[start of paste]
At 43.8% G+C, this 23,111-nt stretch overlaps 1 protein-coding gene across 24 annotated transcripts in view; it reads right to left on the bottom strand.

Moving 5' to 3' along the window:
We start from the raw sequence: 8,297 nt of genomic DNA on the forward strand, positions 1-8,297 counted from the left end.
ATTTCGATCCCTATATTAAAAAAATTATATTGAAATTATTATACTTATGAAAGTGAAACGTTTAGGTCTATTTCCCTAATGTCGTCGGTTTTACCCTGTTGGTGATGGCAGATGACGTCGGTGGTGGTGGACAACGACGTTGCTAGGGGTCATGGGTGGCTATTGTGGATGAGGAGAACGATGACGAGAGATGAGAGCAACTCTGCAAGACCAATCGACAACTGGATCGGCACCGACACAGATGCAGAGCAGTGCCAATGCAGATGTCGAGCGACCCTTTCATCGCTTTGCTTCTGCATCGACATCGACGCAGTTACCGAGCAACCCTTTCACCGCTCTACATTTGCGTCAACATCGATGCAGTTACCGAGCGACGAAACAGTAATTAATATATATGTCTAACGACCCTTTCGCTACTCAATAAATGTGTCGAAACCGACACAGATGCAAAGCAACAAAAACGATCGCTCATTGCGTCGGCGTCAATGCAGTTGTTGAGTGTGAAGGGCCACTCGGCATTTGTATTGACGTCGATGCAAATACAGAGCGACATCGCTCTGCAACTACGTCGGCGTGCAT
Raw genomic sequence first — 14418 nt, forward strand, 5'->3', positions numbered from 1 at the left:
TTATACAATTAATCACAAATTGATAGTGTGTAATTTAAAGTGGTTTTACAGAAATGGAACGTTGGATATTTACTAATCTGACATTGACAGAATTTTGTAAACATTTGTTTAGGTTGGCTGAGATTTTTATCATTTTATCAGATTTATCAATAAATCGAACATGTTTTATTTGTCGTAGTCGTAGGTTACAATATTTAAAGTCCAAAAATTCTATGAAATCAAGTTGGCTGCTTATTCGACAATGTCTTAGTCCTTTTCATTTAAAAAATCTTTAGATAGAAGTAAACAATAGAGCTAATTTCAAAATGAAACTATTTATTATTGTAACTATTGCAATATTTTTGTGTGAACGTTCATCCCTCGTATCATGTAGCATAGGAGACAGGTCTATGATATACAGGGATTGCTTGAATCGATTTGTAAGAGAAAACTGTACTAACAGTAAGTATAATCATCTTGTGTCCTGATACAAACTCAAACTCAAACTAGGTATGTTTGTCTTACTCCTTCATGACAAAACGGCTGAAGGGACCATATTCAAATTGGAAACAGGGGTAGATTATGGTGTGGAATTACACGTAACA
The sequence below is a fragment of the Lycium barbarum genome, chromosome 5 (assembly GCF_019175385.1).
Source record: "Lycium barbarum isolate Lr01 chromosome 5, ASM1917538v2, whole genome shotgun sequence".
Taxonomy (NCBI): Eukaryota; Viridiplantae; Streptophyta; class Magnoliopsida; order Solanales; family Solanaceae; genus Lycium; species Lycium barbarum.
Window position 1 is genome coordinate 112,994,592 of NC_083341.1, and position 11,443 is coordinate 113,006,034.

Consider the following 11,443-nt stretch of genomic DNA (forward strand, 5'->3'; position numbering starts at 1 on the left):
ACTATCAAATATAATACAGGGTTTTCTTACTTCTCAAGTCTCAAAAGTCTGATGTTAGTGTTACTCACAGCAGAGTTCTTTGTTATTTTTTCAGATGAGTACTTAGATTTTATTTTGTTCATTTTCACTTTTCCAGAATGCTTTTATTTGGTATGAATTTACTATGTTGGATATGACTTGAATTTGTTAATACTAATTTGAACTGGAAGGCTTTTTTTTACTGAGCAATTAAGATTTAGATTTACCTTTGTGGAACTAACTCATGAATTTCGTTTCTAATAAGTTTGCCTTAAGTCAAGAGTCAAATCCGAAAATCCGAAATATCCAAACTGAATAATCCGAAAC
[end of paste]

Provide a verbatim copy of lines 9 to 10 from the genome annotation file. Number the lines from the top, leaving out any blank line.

Taxonomy (NCBI): Eukaryota; Viridiplantae; Streptophyta; class Magnoliopsida; order Solanales; family Solanaceae; genus Lycium; species Lycium barbarum.
Window position 1 is genome coordinate 112,994,592 of NC_083341.1, and position 11,443 is coordinate 113,006,034.